Review of “Iconoclastic Theology: Gilles Deleuze and the Secretion of Atheism”


Review for Cultural Encounters of Iconoclastic Theology: Gilles Deleuze and the Secretion of Atheism by F. LeRon Shults. Edinburgh University Press, 2014. 232 pp. $24.03 hardcover. 

Iconoclastic Theology is an unusual book for this category as it attempts to apply the results of the study of the bio-cultural evolution of religion to the philosophy of atheist thinker Gilles Deleuze with the aim of producing an iconoclastic theology that relentlessly advocates a radical atheism. The book purports to be a theology rather than atheist philosophy, because “theology is simply too important to leave to theists” (187), says Shults, a former Evangelical theologian who has now left the Christian faith behind. The book follows a current trend in public discourse to its ultimate logic: the dissolution of god as a meaningful concept. Christians should not disregard this book as written by one fallen away from the faith, but rather as a poignant critique that needs to be engaged if Christian public discourse is to maintain relevance. There is a strong ethical drive behind this book: the axial ritual engagement of religious coalitions (i.e. religions) with nonexistent disembodied entities (i.e. gods) has caused too much harm by inscribing eidetic sameness on difference. What does Shults mean?

The analytical work of the iconoclast theologian is needed to lay bare the innate thought patterns of human beings that give rise to gods. Shults wants to hammer away at these gods skillfully, not in a barbaric way, in order to bring about the theolytical (i.e., god-dissolving) forces that erase them. The iconoclastic theologian deconstructs god-concepts so as to expose the motivations behind them, motivations that often lead to suppression of difference and oppression of the out-group. While aware of the strong theogonic (i.e., god-constructing) forces operational within religious coalitions, Shults is confident his project will eventually succeed because religious “machines,” especially the Christian one, “secrete atheism.” It’s an unstoppable process. Let’s trace the main contours of his argument.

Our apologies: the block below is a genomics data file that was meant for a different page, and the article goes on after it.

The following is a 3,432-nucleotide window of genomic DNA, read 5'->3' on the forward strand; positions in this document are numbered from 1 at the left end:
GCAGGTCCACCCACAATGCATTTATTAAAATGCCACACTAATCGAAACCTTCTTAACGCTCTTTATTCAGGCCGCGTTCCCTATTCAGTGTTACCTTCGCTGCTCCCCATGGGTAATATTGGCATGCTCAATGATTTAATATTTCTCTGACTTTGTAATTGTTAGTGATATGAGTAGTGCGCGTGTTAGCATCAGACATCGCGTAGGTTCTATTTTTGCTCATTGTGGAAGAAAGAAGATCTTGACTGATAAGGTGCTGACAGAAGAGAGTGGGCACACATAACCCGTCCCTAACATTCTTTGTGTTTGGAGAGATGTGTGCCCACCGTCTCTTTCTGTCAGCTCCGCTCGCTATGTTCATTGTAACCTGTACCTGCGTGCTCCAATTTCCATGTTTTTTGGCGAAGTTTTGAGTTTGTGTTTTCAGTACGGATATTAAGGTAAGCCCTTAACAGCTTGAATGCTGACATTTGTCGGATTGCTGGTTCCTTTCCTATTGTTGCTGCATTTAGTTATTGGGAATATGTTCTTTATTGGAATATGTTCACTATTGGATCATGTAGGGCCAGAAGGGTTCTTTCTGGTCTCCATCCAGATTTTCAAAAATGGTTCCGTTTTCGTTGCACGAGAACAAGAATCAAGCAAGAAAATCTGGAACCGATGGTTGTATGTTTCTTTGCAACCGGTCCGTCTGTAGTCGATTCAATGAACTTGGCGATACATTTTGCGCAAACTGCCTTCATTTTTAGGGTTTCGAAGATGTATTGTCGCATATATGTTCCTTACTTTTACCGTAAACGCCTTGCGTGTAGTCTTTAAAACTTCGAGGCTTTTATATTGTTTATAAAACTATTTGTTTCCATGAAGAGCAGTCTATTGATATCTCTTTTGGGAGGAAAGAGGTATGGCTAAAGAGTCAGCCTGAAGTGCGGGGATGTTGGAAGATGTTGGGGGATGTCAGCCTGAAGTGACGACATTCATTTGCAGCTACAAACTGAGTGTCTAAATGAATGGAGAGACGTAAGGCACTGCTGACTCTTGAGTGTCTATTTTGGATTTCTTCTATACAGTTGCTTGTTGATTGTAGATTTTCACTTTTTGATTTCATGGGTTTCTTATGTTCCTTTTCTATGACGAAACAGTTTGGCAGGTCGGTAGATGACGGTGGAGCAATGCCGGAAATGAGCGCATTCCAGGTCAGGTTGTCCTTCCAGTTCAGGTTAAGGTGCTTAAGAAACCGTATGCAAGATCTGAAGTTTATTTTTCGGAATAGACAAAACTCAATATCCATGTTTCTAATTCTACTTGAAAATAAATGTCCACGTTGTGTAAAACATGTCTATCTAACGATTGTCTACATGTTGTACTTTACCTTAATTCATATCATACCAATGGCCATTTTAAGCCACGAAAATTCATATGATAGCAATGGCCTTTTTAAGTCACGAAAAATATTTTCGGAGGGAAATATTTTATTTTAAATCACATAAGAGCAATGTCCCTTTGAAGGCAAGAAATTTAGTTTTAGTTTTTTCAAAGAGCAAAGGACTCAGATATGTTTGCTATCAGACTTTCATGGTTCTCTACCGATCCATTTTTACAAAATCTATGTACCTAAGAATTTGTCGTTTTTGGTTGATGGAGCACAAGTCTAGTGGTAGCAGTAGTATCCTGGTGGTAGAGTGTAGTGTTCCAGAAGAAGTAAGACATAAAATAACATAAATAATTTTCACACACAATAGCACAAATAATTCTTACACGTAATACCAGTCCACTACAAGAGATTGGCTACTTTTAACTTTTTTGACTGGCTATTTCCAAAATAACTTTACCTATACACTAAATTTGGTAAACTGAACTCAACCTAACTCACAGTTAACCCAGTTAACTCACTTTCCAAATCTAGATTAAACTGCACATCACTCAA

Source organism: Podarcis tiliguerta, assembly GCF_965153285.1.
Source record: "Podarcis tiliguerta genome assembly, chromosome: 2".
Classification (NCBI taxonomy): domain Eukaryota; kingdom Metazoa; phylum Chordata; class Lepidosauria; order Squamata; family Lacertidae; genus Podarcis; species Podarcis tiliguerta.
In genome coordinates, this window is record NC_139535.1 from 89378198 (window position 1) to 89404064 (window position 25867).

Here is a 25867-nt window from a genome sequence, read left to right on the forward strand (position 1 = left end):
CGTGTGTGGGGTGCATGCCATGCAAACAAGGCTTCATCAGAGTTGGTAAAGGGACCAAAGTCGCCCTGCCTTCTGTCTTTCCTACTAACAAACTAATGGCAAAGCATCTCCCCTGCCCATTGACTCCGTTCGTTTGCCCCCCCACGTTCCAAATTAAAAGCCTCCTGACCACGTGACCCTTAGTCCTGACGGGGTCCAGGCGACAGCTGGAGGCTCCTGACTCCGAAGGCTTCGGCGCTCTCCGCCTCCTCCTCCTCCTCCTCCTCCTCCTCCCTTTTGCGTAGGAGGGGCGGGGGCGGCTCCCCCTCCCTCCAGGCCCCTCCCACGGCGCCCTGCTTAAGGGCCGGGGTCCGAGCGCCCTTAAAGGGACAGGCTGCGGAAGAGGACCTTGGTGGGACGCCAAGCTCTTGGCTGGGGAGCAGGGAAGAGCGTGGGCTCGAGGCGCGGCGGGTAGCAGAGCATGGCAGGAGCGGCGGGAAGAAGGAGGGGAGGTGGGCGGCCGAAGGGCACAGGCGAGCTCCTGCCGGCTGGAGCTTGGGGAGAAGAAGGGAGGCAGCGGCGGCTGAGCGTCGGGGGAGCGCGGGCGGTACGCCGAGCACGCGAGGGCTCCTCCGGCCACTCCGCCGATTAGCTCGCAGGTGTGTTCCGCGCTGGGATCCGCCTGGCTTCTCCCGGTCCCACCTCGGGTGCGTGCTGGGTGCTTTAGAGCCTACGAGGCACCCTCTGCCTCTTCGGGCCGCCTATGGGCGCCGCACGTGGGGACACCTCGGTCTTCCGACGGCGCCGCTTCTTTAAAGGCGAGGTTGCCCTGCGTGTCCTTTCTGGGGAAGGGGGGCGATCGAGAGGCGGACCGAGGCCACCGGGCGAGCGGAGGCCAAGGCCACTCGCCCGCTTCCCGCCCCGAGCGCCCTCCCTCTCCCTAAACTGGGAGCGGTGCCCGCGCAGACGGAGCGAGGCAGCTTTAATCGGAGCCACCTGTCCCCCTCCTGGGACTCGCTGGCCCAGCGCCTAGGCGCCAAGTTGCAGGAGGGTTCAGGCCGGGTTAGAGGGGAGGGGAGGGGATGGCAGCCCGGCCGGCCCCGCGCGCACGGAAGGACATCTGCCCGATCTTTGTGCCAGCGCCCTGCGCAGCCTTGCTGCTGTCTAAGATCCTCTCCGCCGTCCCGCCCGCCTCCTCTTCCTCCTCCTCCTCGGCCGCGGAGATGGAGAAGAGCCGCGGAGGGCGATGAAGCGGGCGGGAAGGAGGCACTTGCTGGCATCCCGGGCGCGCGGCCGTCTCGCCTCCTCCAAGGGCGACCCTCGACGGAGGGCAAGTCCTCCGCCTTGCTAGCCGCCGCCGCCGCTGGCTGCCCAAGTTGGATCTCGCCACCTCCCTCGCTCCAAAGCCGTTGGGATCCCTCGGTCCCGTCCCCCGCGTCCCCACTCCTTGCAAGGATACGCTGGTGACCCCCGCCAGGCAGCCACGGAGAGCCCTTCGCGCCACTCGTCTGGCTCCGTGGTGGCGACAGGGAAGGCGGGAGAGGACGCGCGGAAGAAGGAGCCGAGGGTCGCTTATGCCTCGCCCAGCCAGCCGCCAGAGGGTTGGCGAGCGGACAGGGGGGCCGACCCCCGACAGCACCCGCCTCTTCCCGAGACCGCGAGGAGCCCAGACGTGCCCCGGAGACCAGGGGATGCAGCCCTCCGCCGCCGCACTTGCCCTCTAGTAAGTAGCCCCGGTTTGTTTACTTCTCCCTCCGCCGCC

Shults brings two disciplines together: Deleuzian studies (Deleuze is an atheist philosopher of the late twentieth century) and the bio-cultural study of religion (which teaches that belief in god(s) is a natural product of human evolution). Deleuze’s philosophy of “metaphysical naturalism” (190) is highly original and idiosyncratic and therefore really hard to understand, especially in its abbreviated representation by Shults. Deleuze’s main argument will be discussed below. We will first pay attention to Shults’s bio-cultural study of religion. Shults describes two linear continuums perpendicular to each other. One axis moves from anthropomorphic prudery to anthropomorphic promiscuity. The latter term denotes the tendency of the human species to detect an intentional agent (like itself) when confronted with unknown phenomena (like a sound in the woods). This led the human species to postulate invisible gods and worship them. The other axis moves from social promiscuity to social prudery. The latter term describes the tendency of the human species to seek the protection of the in-group. Human beings are thus wired to believe in god(s) (anthropomorphic promiscuity) who favor the in-group (social prudery). These two forces combine to make for strong theogonic forces (or religious machines) that develop along with humanity. This development leads eventually to the complex religions of the axial age. In these more complex societies there are, what Shults calls, retroductive theories that lead to higher ideas about god: god as transcendent and infinite. In Christianity, this idea of God requires a representation in order to make this God accessible for ritual engagement. It is Christ who performs this function of being the icon of God, the eidos to which all believers aspire to resemble.